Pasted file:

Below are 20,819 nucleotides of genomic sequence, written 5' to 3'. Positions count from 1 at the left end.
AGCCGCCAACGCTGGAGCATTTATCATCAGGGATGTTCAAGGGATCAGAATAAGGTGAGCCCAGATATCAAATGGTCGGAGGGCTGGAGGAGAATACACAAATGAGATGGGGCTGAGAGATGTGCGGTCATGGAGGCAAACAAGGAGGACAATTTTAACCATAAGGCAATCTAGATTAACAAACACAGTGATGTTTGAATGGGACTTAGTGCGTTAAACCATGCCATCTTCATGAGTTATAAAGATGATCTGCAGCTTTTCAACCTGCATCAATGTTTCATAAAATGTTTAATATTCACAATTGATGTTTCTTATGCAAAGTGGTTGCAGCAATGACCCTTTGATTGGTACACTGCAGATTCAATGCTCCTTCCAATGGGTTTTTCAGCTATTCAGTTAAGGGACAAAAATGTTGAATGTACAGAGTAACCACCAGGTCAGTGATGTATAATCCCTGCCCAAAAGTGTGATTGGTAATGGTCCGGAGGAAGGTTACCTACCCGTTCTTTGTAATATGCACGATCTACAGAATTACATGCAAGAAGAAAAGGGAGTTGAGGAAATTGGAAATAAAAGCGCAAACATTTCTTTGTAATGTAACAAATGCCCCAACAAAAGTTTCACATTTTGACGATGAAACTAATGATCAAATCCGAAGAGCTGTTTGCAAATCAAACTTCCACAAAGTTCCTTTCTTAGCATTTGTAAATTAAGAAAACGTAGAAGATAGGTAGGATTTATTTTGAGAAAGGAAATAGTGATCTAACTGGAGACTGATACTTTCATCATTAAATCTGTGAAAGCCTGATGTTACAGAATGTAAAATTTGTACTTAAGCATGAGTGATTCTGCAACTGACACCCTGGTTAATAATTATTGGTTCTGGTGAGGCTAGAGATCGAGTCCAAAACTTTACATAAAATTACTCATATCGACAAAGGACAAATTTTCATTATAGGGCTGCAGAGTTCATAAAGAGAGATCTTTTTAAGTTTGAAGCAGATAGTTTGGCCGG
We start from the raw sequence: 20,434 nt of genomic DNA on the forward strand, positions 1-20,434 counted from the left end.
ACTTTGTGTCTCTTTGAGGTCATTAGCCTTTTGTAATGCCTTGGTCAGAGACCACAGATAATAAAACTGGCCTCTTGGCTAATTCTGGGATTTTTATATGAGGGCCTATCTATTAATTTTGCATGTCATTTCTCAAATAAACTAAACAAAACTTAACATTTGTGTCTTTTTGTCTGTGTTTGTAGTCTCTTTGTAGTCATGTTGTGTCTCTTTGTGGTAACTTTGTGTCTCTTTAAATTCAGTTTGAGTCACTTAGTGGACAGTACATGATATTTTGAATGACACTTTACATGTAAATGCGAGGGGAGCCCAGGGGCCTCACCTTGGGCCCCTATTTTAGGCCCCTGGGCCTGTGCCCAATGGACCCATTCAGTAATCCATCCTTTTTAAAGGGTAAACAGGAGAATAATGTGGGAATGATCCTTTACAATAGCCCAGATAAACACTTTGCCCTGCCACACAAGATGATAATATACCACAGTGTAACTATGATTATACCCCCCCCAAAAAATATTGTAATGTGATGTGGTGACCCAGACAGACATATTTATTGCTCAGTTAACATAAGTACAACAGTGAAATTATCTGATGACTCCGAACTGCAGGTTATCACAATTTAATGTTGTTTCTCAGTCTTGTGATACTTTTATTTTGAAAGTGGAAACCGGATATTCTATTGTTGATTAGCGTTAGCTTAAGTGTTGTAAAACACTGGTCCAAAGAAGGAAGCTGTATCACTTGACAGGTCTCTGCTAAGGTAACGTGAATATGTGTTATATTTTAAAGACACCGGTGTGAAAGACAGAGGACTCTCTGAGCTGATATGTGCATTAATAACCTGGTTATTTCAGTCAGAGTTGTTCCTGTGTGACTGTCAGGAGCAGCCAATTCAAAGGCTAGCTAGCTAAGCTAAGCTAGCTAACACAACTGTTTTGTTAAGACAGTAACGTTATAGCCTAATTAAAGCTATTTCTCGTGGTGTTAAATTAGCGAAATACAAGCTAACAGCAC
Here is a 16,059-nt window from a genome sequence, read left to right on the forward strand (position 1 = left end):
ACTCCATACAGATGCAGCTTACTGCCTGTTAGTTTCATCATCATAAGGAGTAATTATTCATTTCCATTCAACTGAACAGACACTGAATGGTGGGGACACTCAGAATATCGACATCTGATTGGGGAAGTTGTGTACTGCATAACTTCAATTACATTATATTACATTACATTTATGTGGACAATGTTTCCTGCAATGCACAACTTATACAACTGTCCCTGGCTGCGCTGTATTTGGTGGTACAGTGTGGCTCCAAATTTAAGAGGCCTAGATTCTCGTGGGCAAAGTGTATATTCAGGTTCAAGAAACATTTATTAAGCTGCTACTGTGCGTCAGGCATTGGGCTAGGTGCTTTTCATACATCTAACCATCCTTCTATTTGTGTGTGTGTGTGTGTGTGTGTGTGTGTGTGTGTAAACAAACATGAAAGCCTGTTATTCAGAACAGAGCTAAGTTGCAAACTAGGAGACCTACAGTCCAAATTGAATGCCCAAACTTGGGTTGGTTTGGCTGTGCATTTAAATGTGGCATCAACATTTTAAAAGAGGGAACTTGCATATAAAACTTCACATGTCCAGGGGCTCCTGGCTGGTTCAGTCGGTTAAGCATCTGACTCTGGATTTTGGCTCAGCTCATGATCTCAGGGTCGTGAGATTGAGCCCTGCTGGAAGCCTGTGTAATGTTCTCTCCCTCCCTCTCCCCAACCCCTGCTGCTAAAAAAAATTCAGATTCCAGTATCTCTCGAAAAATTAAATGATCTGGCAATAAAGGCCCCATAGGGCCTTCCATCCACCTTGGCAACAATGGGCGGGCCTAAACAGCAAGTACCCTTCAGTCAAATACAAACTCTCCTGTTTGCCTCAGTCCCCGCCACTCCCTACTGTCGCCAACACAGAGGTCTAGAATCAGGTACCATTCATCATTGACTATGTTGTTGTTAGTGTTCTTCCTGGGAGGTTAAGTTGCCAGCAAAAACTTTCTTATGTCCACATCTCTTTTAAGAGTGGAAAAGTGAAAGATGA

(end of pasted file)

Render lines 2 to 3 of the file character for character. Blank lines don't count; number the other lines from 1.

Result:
AGCCGCCAACGCTGGAGCATTTATCATCAGGGATGTTCAAGGGATCAGAATAAGGTGAGCCCAGATATCAAATGGTCGGAGGGCTGGAGGAGAATACACAAATGAGATGGGGCTGAGAGATGTGCGGTCATGGAGGCAAACAAGGAGGACAATTTTAACCATAAGGCAATCTAGATTAACAAACACAGTGATGTTTGAATGGGACTTAGTGCGTTAAACCATGCCATCTTCATGAGTTATAAAGATGATCTGCAGCTTTTCAACCTGCATCAATGTTTCATAAAATGTTTAATATTCACAATTGATGTTTCTTATGCAAAGTGGTTGCAGCAATGACCCTTTGATTGGTACACTGCAGATTCAATGCTCCTTCCAATGGGTTTTTCAGCTATTCAGTTAAGGGACAAAAATGTTGAATGTACAGAGTAACCACCAGGTCAGTGATGTATAATCCCTGCCCAAAAGTGTGATTGGTAATGGTCCGGAGGAAGGTTACCTACCCGTTCTTTGTAATATGCACGATCTACAGAATTACATGCAAGAAGAAAAGGGAGTTGAGGAAATTGGAAATAAAAGCGCAAACATTTCTTTGTAATGTAACAAATGCCCCAACAAAAGTTTCACATTTTGACGATGAAACTAATGATCAAATCCGAAGAGCTGTTTGCAAATCAAACTTCCACAAAGTTCCTTTCTTAGCATTTGTAAATTAAGAAAACGTAGAAGATAGGTAGGATTTATTTTGAGAAAGGAAATAGTGATCTAACTGGAGACTGATACTTTCATCATTAAATCTGTGAAAGCCTGATGTTACAGAATGTAAAATTTGTACTTAAGCATGAGTGATTCTGCAACTGACACCCTGGTTAATAATTATTGGTTCTGGTGAGGCTAGAGATCGAGTCCAAAACTTTACATAAAATTACTCATATCGACAAAGGACAAATTTTCATTATAGGGCTGCAGAGTTCATAAAGAGAGATCTTTTTAAGTTTGAAGCAGATAGTTTGGCCGG
We start from the raw sequence: 20,434 nt of genomic DNA on the forward strand, positions 1-20,434 counted from the left end.